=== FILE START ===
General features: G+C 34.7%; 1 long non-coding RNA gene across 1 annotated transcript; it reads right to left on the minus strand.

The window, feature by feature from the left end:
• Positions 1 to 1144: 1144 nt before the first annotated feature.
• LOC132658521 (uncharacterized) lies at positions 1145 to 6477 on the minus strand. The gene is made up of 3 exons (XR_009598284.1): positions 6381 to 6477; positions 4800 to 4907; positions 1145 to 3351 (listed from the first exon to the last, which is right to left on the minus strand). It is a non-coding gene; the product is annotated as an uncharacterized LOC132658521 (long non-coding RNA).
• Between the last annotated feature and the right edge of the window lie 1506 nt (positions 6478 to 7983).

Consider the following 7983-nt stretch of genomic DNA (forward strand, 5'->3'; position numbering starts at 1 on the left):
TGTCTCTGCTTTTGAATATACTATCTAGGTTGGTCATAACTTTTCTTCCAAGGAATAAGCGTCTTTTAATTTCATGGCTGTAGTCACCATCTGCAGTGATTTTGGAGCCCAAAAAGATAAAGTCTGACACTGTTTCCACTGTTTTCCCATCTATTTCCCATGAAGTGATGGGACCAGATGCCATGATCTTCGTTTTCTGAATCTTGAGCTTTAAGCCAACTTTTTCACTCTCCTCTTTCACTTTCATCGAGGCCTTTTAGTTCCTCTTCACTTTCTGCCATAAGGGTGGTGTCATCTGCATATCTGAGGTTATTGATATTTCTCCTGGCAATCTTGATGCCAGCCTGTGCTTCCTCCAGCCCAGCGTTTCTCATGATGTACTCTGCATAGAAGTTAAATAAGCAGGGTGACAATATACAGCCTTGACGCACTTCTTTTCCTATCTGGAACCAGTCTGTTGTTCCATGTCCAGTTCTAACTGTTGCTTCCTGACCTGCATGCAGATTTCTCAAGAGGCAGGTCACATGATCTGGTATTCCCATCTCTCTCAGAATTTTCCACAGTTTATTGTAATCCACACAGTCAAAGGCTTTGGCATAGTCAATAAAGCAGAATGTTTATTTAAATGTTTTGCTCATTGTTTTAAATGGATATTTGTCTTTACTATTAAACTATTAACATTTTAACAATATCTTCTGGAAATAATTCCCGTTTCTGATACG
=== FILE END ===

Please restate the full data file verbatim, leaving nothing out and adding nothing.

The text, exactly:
General features: G+C 34.7%; 1 long non-coding RNA gene across 1 annotated transcript; it reads right to left on the minus strand.

The window, feature by feature from the left end:
• Positions 1 to 1144: 1144 nt before the first annotated feature.
• LOC132658521 (uncharacterized) lies at positions 1145 to 6477 on the minus strand. The gene is made up of 3 exons (XR_009598284.1): positions 6381 to 6477; positions 4800 to 4907; positions 1145 to 3351 (listed from the first exon to the last, which is right to left on the minus strand). It is a non-coding gene; the product is annotated as an uncharacterized LOC132658521 (long non-coding RNA).
• Between the last annotated feature and the right edge of the window lie 1506 nt (positions 6478 to 7983).

Consider the following 7983-nt stretch of genomic DNA (forward strand, 5'->3'; position numbering starts at 1 on the left):
TGTCTCTGCTTTTGAATATACTATCTAGGTTGGTCATAACTTTTCTTCCAAGGAATAAGCGTCTTTTAATTTCATGGCTGTAGTCACCATCTGCAGTGATTTTGGAGCCCAAAAAGATAAAGTCTGACACTGTTTCCACTGTTTTCCCATCTATTTCCCATGAAGTGATGGGACCAGATGCCATGATCTTCGTTTTCTGAATCTTGAGCTTTAAGCCAACTTTTTCACTCTCCTCTTTCACTTTCATCGAGGCCTTTTAGTTCCTCTTCACTTTCTGCCATAAGGGTGGTGTCATCTGCATATCTGAGGTTATTGATATTTCTCCTGGCAATCTTGATGCCAGCCTGTGCTTCCTCCAGCCCAGCGTTTCTCATGATGTACTCTGCATAGAAGTTAAATAAGCAGGGTGACAATATACAGCCTTGACGCACTTCTTTTCCTATCTGGAACCAGTCTGTTGTTCCATGTCCAGTTCTAACTGTTGCTTCCTGACCTGCATGCAGATTTCTCAAGAGGCAGGTCACATGATCTGGTATTCCCATCTCTCTCAGAATTTTCCACAGTTTATTGTAATCCACACAGTCAAAGGCTTTGGCATAGTCAATAAAGCAGAATGTTTATTTAAATGTTTTGCTCATTGTTTTAAATGGATATTTGTCTTTACTATTAAACTATTAACATTTTAACAATATCTTCTGGAAATAATTCCCGTTTCTGATACG